UPS Reports Lower Earnings as Consumer Spending Slows

CEO Carol Tomé Addresses Labor Talks
UPS van
UPS Inc.

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UPS Inc. reported first-quarter earnings that were lower than those the Atlanta-based company posted in the same period in 2022 and were mixed when it came to Wall Street expectations.

UPS reported a quarterly income decline of nearly 23% to $2.55 billion, or $2.20 a share, compared with $3.30 billion, $3.05, in the same period a year ago.

However, the results beat Wall Street expectations. The average estimate of nine analysts surveyed by Zacks Investment Research was for earnings of $2.19 per share.

UPS reported year-over-year revenue fell 6% to $22.93 billion compared with $24.3 billion in 2022. That narrowly missed analysts’ expectations, which according to Zacks were expecting UPS to generate $22.94 billion.



UPS said the year-over-year decline in both revenue and income were the result of sagging consumer spending that pushed fewer packages through its U.S. and international networks.

“In the first quarter, deceleration in U.S. retail sales resulted in lower volume than we anticipated, and we faced ongoing demand weakness in Asia. In response, we focused on controlling what we could control and delivered first-quarter consolidated operating profit and operating margin in line with our base case targets,” CEO Carol Tomé said. “Given current macro conditions, we expect volume to remain under pressure. We will remain focused on driving productivity while investing in efficiency and growth initiatives, enabling us to come out of this demand cycle even stronger.”

UPS said its volume declines were steepest in its U.S. express shipments, with next-day air shipments falling 10.7% and its deferred services shipments slumping 24.5% from the first quarter of 2022.

UPS said it made up some of the difference with higher pricing, as average revenue per domestic package increased nearly 5% from last year.

The U.S. Commerce Department reported that retail sales fell in both February and March, one of several signs that higher interest rates are slowing the economy.

On a conference call with reporters and analysts after the financial report was released, Tomé said U.S. volumes held up better than the company expected in January, but deteriorated in March. She said consumers began to spend more on food and groceries and less on goods that UPS helps deliver. In 2022, UPS said it delivered a global average of 28 million packages a day for businesses and consumers alike.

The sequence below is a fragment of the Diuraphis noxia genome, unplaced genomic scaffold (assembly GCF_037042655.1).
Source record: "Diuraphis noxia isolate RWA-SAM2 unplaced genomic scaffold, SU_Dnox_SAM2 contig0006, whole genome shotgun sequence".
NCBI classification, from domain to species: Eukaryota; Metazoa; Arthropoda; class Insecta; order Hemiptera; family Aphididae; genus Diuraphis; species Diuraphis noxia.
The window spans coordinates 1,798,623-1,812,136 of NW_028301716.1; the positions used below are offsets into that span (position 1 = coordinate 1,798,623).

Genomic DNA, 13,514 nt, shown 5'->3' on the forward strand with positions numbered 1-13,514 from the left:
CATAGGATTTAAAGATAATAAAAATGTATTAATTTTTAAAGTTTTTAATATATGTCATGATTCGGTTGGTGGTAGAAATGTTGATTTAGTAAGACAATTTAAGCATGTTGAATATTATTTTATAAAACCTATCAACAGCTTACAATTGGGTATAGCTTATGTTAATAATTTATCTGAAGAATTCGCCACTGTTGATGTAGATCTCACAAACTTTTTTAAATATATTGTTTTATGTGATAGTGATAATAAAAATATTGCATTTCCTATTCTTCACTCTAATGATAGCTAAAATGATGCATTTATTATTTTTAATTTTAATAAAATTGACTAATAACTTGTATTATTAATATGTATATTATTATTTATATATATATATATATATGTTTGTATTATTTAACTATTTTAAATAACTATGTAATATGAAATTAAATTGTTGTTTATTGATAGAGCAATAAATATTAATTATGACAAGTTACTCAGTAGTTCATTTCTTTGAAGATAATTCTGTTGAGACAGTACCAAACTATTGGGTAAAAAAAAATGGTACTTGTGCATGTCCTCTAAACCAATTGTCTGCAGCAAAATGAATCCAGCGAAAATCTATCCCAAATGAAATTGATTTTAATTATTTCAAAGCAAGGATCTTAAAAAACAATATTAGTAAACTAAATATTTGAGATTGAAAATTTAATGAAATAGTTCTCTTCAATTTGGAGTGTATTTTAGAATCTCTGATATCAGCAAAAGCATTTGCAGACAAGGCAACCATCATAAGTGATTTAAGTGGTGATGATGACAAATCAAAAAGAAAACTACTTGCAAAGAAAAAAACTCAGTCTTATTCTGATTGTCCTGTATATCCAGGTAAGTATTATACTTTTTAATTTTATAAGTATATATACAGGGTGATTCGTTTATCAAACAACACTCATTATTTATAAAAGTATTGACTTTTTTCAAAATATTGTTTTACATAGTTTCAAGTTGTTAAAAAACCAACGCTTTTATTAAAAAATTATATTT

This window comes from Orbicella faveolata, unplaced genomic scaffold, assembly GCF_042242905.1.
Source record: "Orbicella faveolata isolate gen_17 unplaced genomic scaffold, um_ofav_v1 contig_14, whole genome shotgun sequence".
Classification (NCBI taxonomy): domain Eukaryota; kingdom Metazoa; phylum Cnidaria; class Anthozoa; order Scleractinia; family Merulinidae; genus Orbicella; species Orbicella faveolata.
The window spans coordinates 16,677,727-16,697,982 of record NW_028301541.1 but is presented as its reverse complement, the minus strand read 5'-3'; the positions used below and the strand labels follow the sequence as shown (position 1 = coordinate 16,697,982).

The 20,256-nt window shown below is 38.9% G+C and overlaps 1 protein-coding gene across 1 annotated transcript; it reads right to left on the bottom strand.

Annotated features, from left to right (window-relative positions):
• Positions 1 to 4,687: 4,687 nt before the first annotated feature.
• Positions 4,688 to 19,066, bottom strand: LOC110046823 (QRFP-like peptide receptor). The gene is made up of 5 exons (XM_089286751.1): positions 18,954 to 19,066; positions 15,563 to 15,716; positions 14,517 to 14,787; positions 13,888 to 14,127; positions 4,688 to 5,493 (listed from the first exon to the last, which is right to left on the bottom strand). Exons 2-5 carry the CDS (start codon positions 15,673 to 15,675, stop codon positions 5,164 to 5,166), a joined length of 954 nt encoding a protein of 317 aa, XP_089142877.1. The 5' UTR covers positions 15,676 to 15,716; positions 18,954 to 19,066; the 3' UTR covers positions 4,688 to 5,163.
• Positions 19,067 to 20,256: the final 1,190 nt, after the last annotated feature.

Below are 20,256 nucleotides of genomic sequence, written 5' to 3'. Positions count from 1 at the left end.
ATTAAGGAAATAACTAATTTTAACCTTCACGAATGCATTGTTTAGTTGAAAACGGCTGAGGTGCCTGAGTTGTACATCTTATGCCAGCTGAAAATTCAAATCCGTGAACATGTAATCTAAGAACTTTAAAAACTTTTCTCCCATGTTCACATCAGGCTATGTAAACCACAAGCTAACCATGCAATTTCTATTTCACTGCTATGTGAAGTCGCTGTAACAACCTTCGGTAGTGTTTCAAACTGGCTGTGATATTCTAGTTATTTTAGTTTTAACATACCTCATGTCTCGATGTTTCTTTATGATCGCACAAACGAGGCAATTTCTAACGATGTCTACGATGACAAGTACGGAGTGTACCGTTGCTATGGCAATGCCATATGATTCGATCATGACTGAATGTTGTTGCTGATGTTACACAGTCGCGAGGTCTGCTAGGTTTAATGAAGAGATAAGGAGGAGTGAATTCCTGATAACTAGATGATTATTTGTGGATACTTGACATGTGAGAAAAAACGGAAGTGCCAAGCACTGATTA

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Company officials also gave an update on the status of contract talks between UPS and the International Brotherhood of Teamsters, which represents more than 330,000 employees at UPS, the vast majority of them drivers. Thirteen supplemental negotiations are taking place around the country and national negotiations began April 17 on a five-year deal.

“Good progress has been made on many of our local, supplemental agreements,” Tomé said. “We are aligned on several key issues, like solving the staffing needs for weekend deliveries and ways to mitigate the summer heat in our package delivery vehicles. While we expect to hear a great deal of noise during the negotiations, I remain confident that a win, win, win contract is very achievable and that UPS and the Teamsters will reach an agreement by the end of July.”

The current national contract expires July 31 and the Teamsters have publicly pledged to go on strike if a deal is not reached at the end of this contract cycle.

At the bargaining table, the Teamsters have said they want higher wages, more manageable work shifts, a resolution of pay differences and work conditions for Monday-through-Friday drivers compared with those who work on weekends, and improved safety conditions.

“We will win faster when the uncertainty is behind us, I am quite convinced of the Teamster negotiations. Customers are saying we’d like to ship with you, we’re gonna sit on the sidelines until you’re done,” Tomé said. “So we just need to get done and we will.”

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UPS also released guidance for the remainder of the year. UPS said it expects its results to be at the low end of its prior guidance with yearly revenue to be at about $97 billion, from the prior guidance range of $97 billion to $99.2 billion. Operating profit margin is expected to be about 12.8%, from a prior range of 12.8% to 13.6%.

Wall Street projects full-year operating profit margins to be at 13.2%, which is in the middle of management’s prior range. That’s down slightly from the 13.8% reported in 2022.

UPS ranks No. 1 on the Transport Topics Top 100 list of the largest for-hire carriers in North America and No. 4 on the TT Top 100 list of the largest logistics companies.